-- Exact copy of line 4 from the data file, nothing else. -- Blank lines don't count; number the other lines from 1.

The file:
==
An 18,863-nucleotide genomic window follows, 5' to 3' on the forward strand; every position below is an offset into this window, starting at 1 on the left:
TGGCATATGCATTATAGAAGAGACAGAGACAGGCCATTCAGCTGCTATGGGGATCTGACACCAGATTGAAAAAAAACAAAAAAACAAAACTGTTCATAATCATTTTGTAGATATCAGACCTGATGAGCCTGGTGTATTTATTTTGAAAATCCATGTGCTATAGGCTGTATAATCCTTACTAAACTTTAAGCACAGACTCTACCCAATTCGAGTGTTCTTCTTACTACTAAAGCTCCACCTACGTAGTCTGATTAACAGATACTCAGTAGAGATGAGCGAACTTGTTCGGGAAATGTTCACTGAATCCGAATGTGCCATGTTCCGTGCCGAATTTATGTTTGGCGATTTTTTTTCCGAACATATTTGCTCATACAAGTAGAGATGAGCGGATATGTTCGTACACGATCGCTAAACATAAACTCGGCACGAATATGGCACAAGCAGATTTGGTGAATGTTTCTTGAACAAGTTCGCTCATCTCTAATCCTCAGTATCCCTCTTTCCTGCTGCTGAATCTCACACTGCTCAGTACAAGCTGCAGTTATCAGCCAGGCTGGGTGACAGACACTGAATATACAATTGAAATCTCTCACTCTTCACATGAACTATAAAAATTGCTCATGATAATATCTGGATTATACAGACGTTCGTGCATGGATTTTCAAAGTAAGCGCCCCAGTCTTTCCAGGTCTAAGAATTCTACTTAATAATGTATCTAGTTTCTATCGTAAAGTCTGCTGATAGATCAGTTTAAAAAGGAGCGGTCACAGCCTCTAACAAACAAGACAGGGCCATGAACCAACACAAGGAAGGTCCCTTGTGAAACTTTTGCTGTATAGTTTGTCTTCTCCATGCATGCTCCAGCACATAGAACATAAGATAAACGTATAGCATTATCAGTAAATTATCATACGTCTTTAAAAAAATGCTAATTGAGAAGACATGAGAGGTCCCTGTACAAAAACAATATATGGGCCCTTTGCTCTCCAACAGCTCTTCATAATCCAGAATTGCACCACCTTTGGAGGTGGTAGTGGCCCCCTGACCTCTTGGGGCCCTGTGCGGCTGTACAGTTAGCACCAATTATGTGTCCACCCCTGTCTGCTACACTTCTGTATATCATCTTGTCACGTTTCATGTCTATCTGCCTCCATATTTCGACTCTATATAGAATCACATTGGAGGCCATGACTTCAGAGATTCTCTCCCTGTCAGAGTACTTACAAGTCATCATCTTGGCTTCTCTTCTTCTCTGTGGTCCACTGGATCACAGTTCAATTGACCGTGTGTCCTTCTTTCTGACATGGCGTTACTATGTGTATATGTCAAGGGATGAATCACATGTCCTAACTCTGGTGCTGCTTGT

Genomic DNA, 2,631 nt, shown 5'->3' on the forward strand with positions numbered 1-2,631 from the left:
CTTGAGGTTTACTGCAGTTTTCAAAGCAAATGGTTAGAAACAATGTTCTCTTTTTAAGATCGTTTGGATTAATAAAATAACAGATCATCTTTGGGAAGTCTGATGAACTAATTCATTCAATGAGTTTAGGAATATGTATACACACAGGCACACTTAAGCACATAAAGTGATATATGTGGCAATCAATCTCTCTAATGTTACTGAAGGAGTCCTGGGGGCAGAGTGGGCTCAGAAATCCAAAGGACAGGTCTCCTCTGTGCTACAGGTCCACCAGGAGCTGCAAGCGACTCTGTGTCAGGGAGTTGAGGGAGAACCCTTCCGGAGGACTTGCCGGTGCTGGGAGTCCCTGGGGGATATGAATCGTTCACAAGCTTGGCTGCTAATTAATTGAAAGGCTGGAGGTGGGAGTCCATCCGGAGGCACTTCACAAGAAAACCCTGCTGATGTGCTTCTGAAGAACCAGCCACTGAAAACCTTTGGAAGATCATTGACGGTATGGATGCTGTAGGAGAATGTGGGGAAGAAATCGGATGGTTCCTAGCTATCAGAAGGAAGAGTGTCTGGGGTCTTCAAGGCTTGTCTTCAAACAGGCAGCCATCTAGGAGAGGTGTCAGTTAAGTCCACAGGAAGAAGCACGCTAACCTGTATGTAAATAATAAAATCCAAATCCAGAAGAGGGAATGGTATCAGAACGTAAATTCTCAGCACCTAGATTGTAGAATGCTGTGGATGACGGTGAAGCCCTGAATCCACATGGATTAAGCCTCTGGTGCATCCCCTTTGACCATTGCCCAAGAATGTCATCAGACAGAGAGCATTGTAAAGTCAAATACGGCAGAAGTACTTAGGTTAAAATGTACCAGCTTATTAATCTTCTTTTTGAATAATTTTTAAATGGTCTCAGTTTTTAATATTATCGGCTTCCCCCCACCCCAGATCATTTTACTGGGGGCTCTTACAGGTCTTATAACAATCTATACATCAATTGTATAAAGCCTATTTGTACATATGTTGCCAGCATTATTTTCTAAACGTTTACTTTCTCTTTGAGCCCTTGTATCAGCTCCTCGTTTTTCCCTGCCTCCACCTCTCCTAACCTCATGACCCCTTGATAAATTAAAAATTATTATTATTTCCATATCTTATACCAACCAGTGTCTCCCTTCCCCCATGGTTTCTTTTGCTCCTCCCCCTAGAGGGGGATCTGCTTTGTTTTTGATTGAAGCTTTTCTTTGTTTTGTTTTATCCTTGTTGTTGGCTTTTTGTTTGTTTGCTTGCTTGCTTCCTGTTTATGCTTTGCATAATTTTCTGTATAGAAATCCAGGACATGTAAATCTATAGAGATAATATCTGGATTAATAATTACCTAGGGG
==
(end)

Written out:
CTTGAGGTTTACTGCAGTTTTCAAAGCAAATGGTTAGAAACAATGTTCTCTTTTTAAGATCGTTTGGATTAATAAAATAACAGATCATCTTTGGGAAGTCTGATGAACTAATTCATTCAATGAGTTTAGGAATATGTATACACACAGGCACACTTAAGCACATAAAGTGATATATGTGGCAATCAATCTCTCTAATGTTACTGAAGGAGTCCTGGGGGCAGAGTGGGCTCAGAAATCCAAAGGACAGGTCTCCTCTGTGCTACAGGTCCACCAGGAGCTGCAAGCGACTCTGTGTCAGGGAGTTGAGGGAGAACCCTTCCGGAGGACTTGCCGGTGCTGGGAGTCCCTGGGGGATATGAATCGTTCACAAGCTTGGCTGCTAATTAATTGAAAGGCTGGAGGTGGGAGTCCATCCGGAGGCACTTCACAAGAAAACCCTGCTGATGTGCTTCTGAAGAACCAGCCACTGAAAACCTTTGGAAGATCATTGACGGTATGGATGCTGTAGGAGAATGTGGGGAAGAAATCGGATGGTTCCTAGCTATCAGAAGGAAGAGTGTCTGGGGTCTTCAAGGCTTGTCTTCAAACAGGCAGCCATCTAGGAGAGGTGTCAGTTAAGTCCACAGGAAGAAGCACGCTAACCTGTATGTAAATAATAAAATCCAAATCCAGAAGAGGGAATGGTATCAGAACGTAAATTCTCAGCACCTAGATTGTAGAATGCTGTGGATGACGGTGAAGCCCTGAATCCACATGGATTAAGCCTCTGGTGCATCCCCTTTGACCATTGCCCAAGAATGTCATCAGACAGAGAGCATTGTAAAGTCAAATACGGCAGAAGTACTTAGGTTAAAATGTACCAGCTTATTAATCTTCTTTTTGAATAATTTTTAAATGGTCTCAGTTTTTAATATTATCGGCTTCCCCCCACCCCAGATCATTTTACTGGGGGCTCTTACAGGTCTTATAACAATCTATACATCAATTGTATAAAGCCTATTTGTACATATGTTGCCAGCATTATTTTCTAAACGTTTACTTTCTCTTTGAGCCCTTGTATCAGCTCCTCGTTTTTCCCTGCCTCCACCTCTCCTAACCTCATGACCCCTTGATAAATTAAAAATTATTATTATTTCCATATCTTATACCAACCAGTGTCTCCCTTCCCCCATGGTTTCTTTTGCTCCTCCCCCTAGAGGGGGATCTGCTTTGTTTTTGATTGAAGCTTTTCTTTGTTTTGTTTTATCCTTGTTGTTGGCTTTTTGTTTGTTTGCTTGCTTGCTTCCTGTTTATGCTTTGCATAATTTTCTGTATAGAAATCCAGGACATGTAAATCTATAGAGATAATATCTGGATTAATAATTACCTAGGGG